Living near airport has its pluses, but neighbors want to know — can you quiet it down a bit?
By Steve Dodge
Planes, trains and automobiles. When you live in the city, it’s pretty much a given that you’re going to hear one or all of those, plus the kid with the oversize sub woofer in his car — sometimes in the middle of the night.
And, when you live near an international airport, most people figure a little noise goes along with the convenience of a short trip to catch a flight. But what happens when a little becomes a lot?
Many neighbors, judging from conversations in the neighborhood and a flood of responses to a question on Nextdoor.com, expressed concern about the noise generated from small Federal Express “cargo feeders” as the Port of Portland calls them, and the fighter jets operated by the Air National Guard.
Others wondered why the cargo planes flew so low. FedEx planes have been observed flying only slightly higher than utility poles, which Pacific Power representative estimates are 150 feet tall. In some cases the planes are so low, the plane’s belly rivets can be clearly seen.
To be fair, some residents said they actually like the National Guard jet noise, finding it comforting in these uneasy times. Others figure they moved in knowing full well they’d be near an airport.
When the planes or jets roar over, people may pause their conversations, try to comfort their kids and pets, and later straighten the pictures on the wall.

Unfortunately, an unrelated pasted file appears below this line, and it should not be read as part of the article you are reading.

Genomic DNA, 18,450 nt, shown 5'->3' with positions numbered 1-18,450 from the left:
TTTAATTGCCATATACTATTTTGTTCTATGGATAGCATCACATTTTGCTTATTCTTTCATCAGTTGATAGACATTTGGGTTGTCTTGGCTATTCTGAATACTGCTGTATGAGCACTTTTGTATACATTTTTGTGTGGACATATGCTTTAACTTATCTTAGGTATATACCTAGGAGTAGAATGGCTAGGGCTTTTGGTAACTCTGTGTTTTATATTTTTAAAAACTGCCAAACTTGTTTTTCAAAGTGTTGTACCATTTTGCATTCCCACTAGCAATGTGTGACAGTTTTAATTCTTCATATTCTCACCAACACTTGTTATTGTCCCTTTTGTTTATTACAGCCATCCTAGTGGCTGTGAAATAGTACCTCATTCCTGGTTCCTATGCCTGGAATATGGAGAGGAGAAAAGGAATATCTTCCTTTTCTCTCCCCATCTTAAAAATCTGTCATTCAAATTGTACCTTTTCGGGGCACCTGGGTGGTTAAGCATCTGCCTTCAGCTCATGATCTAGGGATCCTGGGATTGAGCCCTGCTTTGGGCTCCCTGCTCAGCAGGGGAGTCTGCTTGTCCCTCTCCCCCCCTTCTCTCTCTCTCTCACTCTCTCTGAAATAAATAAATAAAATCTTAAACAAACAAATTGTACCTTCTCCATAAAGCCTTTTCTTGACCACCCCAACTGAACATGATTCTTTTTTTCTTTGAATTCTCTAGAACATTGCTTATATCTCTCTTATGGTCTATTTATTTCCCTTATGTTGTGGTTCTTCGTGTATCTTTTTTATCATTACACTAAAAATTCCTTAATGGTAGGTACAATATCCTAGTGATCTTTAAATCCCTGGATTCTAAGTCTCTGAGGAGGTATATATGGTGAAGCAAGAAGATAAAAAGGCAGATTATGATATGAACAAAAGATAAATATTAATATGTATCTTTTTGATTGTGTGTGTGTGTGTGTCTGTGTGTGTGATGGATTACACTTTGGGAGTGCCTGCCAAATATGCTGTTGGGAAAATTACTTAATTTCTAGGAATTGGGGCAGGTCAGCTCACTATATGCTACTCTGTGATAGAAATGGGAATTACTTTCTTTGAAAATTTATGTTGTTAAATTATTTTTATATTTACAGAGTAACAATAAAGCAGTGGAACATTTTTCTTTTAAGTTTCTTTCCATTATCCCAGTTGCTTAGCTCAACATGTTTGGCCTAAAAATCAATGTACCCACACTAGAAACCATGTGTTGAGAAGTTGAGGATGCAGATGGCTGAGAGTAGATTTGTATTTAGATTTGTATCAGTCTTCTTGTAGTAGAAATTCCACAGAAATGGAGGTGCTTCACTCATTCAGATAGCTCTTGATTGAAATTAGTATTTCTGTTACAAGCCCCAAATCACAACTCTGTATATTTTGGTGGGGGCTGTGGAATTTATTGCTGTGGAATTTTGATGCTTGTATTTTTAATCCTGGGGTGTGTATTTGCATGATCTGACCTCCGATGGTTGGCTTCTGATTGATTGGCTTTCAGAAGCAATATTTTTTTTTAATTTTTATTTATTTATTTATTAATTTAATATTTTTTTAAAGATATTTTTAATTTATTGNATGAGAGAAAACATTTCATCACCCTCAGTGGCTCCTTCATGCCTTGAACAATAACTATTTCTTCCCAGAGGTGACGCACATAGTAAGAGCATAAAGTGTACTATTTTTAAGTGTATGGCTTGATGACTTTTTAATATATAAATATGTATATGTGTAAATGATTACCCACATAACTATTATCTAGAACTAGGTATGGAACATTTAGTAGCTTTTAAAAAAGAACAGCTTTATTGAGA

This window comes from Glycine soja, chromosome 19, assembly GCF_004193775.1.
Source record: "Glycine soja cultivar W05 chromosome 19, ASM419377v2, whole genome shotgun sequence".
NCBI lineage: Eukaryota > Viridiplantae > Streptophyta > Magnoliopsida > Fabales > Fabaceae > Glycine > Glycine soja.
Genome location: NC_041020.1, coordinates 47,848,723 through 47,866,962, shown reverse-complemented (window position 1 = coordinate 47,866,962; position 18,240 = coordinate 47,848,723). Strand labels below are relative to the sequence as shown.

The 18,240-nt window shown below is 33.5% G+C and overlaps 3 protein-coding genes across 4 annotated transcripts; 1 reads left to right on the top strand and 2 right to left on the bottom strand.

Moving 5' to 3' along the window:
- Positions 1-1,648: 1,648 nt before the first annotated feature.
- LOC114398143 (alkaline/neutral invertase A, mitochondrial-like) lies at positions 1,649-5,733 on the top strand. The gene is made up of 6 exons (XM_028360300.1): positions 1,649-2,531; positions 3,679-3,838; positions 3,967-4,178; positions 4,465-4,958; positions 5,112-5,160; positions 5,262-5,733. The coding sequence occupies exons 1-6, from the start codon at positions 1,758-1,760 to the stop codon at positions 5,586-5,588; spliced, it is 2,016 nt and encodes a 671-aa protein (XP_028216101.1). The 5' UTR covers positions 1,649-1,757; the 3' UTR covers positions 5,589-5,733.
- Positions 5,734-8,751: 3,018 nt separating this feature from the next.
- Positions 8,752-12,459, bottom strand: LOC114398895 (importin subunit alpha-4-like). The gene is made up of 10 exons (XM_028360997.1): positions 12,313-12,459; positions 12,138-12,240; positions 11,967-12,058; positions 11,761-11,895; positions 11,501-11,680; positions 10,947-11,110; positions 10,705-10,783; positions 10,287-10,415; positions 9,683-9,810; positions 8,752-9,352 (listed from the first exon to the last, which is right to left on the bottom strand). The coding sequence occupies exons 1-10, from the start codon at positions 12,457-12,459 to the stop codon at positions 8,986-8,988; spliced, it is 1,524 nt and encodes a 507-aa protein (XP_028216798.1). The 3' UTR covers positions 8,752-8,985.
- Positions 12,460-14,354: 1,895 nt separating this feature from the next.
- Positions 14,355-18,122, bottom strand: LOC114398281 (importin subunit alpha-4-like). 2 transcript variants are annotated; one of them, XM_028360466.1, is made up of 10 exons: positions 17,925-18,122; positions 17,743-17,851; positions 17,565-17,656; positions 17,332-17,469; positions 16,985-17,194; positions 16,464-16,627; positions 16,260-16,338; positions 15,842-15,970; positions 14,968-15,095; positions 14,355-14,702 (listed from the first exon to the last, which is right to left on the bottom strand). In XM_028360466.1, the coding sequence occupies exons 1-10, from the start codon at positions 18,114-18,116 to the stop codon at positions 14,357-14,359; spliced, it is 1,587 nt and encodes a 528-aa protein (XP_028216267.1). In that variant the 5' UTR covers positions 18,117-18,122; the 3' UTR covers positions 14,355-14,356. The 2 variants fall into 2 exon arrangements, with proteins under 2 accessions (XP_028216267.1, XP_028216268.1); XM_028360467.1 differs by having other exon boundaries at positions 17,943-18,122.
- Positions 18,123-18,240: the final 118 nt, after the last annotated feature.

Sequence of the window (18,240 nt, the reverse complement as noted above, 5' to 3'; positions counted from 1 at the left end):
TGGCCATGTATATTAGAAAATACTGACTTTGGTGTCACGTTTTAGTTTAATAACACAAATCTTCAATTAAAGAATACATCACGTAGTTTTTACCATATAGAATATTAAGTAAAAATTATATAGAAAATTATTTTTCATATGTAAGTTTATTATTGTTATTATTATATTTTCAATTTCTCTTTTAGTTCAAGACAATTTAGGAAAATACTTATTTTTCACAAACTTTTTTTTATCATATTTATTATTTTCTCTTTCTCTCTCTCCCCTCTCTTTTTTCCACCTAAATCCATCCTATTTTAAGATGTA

CNews sent questions to the city of Portland, FedEx, the Air National Guard and the port. Only the port responded.
Kama Simonds, aviation media relations manager, said cargo feeder approaches are designed by the Federal Aviation Administration for safety, and that a Concordia resident living a mile away should see aircraft “at or very near 300 feet.” She said pilot discretion or an order from air traffic control could explain some aircraft flying under 300 feet.
As for noise, she said, 24/7 monitoring at Concordia University for arriving small planes averages 73 decibels, which she compared to standing next to a vacuum cleaner or a truck passing outside.
Asked why propeller planes were allowed to rev their engines on the tarmac, sometimes in the wee hours of the night, she said, the small cargo planes are required to test engines at full throttle – but are not required to use sound insulating hangars. Steve is a veteran journalist, writer, editor and former Concordia Neighborhood Association board member. He has lived 17 years in the neighborhood. Contact him at CyStev33@yahoo.com.
Editor’s note: Visit ConcordiaPDX.org/port-q-a for the full list of questions asked and responses from the port, along with comments from neighbors published on Nextdoor.com.